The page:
On Monday, December 16, 2013, the Stage Directors and Choreographers Foundation (SDCF) hosted a panel discussion “Diversity: Through a Director’s Eye” at The Pasadena Playhouse. Moderated by Michael John Garcés (Artistic Director, Cornerstone Theater), the panel featured Artistic Directors Christopher Ashley (La Jolla Playhouse), Tim Dang (East West Players), Barry Edelstein (The Old Globe), Sheldon Epps (The Pasadena Playhouse), Jessica Kubzansky (The Theatre@Boston Court), Marc Masterson (South Coast Repertory), Michael Ritchie (Center Theatre Group) and me (Seema Sueko, outgoing Artistic Director at Mo`olelo Performing Arts Company and incoming Associate Artistic Director at The Pasadena Playhouse).
You may watch a video of the panel discussion here: http://www.youtube.com/watch?v=Ow4n2Uru6DI&feature=youtube_gdata
I’ve been asked to write a post describing my experience as a panelist. As is often the case, though, deeper and more candid conversations took place out in the courtyard after the panel, at coffee shops, as people drove home, and in emails flying across our screens in the days that followed the panel. And so this post is a sharing of the diverse perspectives and experiences of the panel and its aftermath.
When the houselights came up, my immediate feeling about our conversation was “unsatisfied.” I asked some of the attendees how they felt. The responses ranged from “inspired” and “great” to “offended” and “frustrated.” Actor/Director Leslie Ishii, who serves on the Conservatory Faculty at East West Players, wrote a poem following the panel. This is an excerpt:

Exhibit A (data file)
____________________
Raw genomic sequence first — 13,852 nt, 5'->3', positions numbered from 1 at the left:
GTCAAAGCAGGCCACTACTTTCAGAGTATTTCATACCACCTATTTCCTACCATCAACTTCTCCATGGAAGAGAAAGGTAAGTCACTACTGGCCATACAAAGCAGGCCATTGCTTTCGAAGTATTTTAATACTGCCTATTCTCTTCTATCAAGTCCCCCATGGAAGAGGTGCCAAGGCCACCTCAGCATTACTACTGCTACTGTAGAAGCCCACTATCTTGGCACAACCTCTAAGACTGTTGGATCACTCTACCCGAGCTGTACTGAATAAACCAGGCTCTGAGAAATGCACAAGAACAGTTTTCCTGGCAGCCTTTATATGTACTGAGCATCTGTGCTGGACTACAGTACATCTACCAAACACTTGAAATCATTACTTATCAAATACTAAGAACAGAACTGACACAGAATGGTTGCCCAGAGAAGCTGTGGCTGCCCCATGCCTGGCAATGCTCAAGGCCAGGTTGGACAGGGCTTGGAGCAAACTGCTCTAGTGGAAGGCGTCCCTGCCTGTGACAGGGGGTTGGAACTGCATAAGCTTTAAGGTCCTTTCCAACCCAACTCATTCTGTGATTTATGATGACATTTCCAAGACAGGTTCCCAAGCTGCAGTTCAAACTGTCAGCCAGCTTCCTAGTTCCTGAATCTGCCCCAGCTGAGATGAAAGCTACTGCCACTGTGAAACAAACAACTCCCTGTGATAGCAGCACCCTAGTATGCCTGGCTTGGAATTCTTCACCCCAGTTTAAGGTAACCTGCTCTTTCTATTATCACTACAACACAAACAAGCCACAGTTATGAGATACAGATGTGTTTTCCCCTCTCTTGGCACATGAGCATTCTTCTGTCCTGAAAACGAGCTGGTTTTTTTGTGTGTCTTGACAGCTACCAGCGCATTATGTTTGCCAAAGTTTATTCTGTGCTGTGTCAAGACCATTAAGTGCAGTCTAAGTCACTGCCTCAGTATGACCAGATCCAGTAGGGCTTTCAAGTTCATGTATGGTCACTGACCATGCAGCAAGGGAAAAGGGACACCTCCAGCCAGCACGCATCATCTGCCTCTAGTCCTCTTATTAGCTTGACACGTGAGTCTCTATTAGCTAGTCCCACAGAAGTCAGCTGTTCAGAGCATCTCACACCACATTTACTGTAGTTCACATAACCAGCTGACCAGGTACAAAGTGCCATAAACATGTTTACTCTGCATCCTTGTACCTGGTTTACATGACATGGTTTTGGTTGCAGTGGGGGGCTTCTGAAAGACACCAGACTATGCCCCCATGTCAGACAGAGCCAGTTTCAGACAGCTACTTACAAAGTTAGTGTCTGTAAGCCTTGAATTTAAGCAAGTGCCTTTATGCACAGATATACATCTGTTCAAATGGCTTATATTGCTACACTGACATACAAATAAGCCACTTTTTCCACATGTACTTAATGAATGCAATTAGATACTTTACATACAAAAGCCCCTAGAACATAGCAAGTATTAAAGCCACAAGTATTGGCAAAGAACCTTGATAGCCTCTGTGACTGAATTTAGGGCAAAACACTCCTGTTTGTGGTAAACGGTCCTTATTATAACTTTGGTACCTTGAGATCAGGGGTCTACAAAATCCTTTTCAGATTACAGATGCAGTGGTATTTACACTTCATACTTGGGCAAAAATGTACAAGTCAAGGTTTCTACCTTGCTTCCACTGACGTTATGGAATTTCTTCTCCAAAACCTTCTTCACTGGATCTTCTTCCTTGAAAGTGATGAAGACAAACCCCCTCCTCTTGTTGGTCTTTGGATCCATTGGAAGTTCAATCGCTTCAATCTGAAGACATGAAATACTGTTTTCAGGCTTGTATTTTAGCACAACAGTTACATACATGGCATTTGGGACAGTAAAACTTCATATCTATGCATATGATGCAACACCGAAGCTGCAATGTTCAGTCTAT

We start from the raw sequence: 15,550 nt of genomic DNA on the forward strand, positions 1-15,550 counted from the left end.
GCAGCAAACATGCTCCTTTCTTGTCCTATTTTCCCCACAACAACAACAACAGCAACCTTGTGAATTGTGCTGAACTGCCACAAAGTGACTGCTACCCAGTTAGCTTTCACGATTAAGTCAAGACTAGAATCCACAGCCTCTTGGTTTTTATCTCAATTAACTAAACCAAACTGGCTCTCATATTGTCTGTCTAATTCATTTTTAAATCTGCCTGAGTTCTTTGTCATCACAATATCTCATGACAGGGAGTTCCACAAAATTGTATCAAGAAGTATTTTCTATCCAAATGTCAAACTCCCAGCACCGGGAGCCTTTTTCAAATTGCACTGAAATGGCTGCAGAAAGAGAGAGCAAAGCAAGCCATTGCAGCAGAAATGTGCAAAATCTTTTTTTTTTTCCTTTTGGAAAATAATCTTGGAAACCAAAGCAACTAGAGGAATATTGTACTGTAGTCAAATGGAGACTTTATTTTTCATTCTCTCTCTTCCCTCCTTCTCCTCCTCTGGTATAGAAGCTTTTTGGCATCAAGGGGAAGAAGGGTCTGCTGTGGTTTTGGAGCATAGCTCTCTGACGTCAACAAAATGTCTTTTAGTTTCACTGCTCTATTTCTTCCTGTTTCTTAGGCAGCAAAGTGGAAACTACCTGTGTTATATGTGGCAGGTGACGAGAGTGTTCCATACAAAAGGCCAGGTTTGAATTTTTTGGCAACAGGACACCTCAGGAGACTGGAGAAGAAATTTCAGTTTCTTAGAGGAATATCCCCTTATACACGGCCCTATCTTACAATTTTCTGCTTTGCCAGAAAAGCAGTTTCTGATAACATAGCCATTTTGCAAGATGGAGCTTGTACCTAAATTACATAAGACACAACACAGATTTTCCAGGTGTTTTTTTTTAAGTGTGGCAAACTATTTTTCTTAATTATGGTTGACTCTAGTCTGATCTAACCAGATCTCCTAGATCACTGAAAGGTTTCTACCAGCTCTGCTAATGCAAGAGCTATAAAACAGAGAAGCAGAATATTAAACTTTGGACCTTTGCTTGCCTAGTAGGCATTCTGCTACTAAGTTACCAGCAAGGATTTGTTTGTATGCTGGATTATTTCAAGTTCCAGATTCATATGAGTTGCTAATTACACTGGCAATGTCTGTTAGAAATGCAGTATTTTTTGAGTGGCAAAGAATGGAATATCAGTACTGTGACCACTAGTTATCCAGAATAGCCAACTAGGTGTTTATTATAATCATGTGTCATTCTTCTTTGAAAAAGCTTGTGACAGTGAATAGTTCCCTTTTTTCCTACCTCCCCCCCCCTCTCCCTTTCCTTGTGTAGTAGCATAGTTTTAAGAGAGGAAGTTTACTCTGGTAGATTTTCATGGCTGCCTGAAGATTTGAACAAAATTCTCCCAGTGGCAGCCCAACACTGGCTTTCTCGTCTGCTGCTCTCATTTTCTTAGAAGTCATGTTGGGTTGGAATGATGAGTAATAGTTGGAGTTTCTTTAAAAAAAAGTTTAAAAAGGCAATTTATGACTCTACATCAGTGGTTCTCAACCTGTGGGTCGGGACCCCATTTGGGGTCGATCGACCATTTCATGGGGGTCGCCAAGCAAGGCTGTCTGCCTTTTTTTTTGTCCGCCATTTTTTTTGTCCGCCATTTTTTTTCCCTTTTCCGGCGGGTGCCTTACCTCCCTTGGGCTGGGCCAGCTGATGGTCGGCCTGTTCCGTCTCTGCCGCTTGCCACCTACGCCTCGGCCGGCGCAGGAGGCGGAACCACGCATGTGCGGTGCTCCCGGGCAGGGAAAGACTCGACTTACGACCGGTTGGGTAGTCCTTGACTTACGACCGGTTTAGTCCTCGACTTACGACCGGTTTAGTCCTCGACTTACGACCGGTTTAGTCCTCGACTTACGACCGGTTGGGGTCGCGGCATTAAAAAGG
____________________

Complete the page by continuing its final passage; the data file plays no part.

Grateful so many attended
Its derivation meaning
I am deeply disturbed
The structure of our discussion
Once set up
Had us all playing our parts
In our places
ALL of us pinned
Under a normative
Making it difficult
The now antiquated parts of
Our 1960’s 70”s structures
I leave grateful I attended
Not with belief
Its derivation meaning
Renewing my faith
Its derivation meaning
To be present
To challenge with openness
I checked in with my fellow panelists the morning after about any takeaways or what was forward in their minds. In the order in which they sent their remarks to me, here’s what they shared:
Michael Ritchie: What I took away was less about a specific idea or statement, but more about the tenor and tone of the conversation. I am not sure that any of us are quite clear about where the finish line is. But it was abundantly clear that we are all in the race. One knows that it is not a sprint, one prays that it is not a marathon. It is my own belief that our best hope is that it is a relay.
Marc Masterson: Creating a diverse organization is both a value and a vision. For example, SCR’s vision is “creating the finest theatre in America” which doesn’t imply that we ARE the finest or that maybe we will ever even BE the finest, but that we are constantly engaged in the effort to create that vision. Similarly, we may not ever completely achieve the completely diverse organization, but if we are serious about our aspirational vision we will constantly be examining our practice and making efforts to create a more diverse culture. The conversations last night were both healthy and helpful and I appreciate the opportunity to be a part of it.
Barry Edelstein: For me, new in this neck of the woods, the takeaway was the palpable energy around the notion that southern California can lead the country in this work. The innovation, imagination, and passion on the panel and especially in the auditorium can coalesce into a formidable force for progress and change. I’m optimistic and looking forward to the next discussion.
Sheldon Epps: Our conversation at the panel last night was…..